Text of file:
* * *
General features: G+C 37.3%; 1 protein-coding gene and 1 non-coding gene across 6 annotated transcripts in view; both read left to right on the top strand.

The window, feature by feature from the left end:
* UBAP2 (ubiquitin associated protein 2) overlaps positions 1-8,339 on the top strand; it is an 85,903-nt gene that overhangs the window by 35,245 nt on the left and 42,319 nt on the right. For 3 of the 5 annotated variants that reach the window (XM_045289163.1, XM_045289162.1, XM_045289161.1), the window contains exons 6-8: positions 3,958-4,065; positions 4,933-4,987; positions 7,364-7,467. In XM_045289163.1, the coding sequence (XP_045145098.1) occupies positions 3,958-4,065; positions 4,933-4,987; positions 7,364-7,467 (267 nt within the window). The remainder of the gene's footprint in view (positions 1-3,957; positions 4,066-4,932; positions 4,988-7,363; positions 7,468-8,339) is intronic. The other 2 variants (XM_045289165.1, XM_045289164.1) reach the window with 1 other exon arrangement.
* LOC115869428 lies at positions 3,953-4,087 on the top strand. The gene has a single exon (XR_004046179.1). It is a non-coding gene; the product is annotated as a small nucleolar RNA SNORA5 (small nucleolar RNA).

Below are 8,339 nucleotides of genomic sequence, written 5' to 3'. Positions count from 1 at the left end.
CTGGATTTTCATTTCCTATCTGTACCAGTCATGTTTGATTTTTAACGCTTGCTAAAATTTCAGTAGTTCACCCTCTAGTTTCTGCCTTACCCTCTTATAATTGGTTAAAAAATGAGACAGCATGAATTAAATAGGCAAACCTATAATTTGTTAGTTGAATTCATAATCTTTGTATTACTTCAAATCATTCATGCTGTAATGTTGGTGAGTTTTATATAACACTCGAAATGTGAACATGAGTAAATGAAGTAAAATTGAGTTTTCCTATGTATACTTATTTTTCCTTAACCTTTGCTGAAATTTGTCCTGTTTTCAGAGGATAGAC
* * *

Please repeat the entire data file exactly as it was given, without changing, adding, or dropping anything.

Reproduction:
General features: G+C 37.3%; 1 protein-coding gene and 1 non-coding gene across 6 annotated transcripts in view; both read left to right on the top strand.

The window, feature by feature from the left end:
* UBAP2 (ubiquitin associated protein 2) overlaps positions 1-8,339 on the top strand; it is an 85,903-nt gene that overhangs the window by 35,245 nt on the left and 42,319 nt on the right. For 3 of the 5 annotated variants that reach the window (XM_045289163.1, XM_045289162.1, XM_045289161.1), the window contains exons 6-8: positions 3,958-4,065; positions 4,933-4,987; positions 7,364-7,467. In XM_045289163.1, the coding sequence (XP_045145098.1) occupies positions 3,958-4,065; positions 4,933-4,987; positions 7,364-7,467 (267 nt within the window). The remainder of the gene's footprint in view (positions 1-3,957; positions 4,066-4,932; positions 4,988-7,363; positions 7,468-8,339) is intronic. The other 2 variants (XM_045289165.1, XM_045289164.1) reach the window with 1 other exon arrangement.
* LOC115869428 lies at positions 3,953-4,087 on the top strand. The gene has a single exon (XR_004046179.1). It is a non-coding gene; the product is annotated as a small nucleolar RNA SNORA5 (small nucleolar RNA).

Below are 8,339 nucleotides of genomic sequence, written 5' to 3'. Positions count from 1 at the left end.
CTGGATTTTCATTTCCTATCTGTACCAGTCATGTTTGATTTTTAACGCTTGCTAAAATTTCAGTAGTTCACCCTCTAGTTTCTGCCTTACCCTCTTATAATTGGTTAAAAAATGAGACAGCATGAATTAAATAGGCAAACCTATAATTTGTTAGTTGAATTCATAATCTTTGTATTACTTCAAATCATTCATGCTGTAATGTTGGTGAGTTTTATATAACACTCGAAATGTGAACATGAGTAAATGAAGTAAAATTGAGTTTTCCTATGTATACTTATTTTTCCTTAACCTTTGCTGAAATTTGTCCTGTTTTCAGAGGATAGAC